It’s not every day that you get to ride a horse through a supervolcano. Yesterday was that kind of day. At first glance, Valles Caldera in northern New Mexico’s Jemez Mountains looks like a vast, peaceful grassy meadow. Look closer and you’ll notice the valley is shaped like a giant bowl, with a few suspicious mounds. The bowl is actually a 12-mile wide crater and the mounds are rising resurgent lava domes.
This giant caldera, one of the three supervolcanoes in the United States, is still active. Far below the idyllic grasslands lies a seething magma field. Around 1.2 million years ago, this cauldron exploded, releasing massive amounts of ash, which hardened into volcanic tuff. This crumbly grey rock can be seen all over the Jemez Mountains, including at Bandelier and Tent Rocks National Monuments.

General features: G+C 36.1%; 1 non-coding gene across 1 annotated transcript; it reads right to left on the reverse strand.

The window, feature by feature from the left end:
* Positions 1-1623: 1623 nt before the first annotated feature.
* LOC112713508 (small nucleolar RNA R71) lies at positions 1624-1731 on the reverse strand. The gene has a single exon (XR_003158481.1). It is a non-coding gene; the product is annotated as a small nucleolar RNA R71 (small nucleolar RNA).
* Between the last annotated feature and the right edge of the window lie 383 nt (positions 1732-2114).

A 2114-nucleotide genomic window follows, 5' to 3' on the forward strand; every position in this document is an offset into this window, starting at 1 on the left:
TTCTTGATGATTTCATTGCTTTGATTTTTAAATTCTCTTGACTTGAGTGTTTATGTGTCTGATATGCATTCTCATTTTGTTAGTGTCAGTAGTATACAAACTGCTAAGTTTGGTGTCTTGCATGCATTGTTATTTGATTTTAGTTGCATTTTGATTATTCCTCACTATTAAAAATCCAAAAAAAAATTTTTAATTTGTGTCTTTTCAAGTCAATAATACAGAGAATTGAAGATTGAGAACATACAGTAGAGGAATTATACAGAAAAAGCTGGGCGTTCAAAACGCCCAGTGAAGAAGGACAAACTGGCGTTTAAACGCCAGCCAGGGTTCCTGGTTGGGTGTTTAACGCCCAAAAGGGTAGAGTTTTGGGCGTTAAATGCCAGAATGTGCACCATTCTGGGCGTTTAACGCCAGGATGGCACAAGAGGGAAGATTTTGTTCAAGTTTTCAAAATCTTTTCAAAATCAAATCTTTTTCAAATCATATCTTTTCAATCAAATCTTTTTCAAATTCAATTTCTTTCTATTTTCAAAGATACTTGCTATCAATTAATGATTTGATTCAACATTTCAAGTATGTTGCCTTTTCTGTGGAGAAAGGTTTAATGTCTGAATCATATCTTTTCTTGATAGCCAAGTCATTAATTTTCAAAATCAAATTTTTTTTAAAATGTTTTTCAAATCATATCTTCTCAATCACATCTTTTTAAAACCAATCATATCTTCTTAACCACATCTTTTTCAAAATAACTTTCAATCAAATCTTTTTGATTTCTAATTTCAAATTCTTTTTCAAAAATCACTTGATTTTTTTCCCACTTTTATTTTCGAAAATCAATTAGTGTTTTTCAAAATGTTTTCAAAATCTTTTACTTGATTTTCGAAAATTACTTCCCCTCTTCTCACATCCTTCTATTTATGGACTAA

Today the Valles Caldera is owned by the federal government and managed by the Valles Caldera National Preserve. Access is limited to the general public by a permit system, which keeps visitors low and the preserve quiet. This summer, large parts of the preserve were closed to visitors due to fire danger after large swaths of the caldera and surrounding mountains were scorched in the Los Conchas fire in June and July.
A few weeks ago, the preserve announced it would be reopening some of its horse trails and my neighbors Piet and Dominique jumped to secure three permits. Friday morning, I met them at the Blanco Bonito Staging Area for an all day trail ride. We had perfect weather, saw only a handful of other horse and riders, and a lot of wildlife, including a bear, coyote, deer and elk. Riding all day, we saw only a tiny corner of the 95,000 acre preserve and we’re already planning a return trip!
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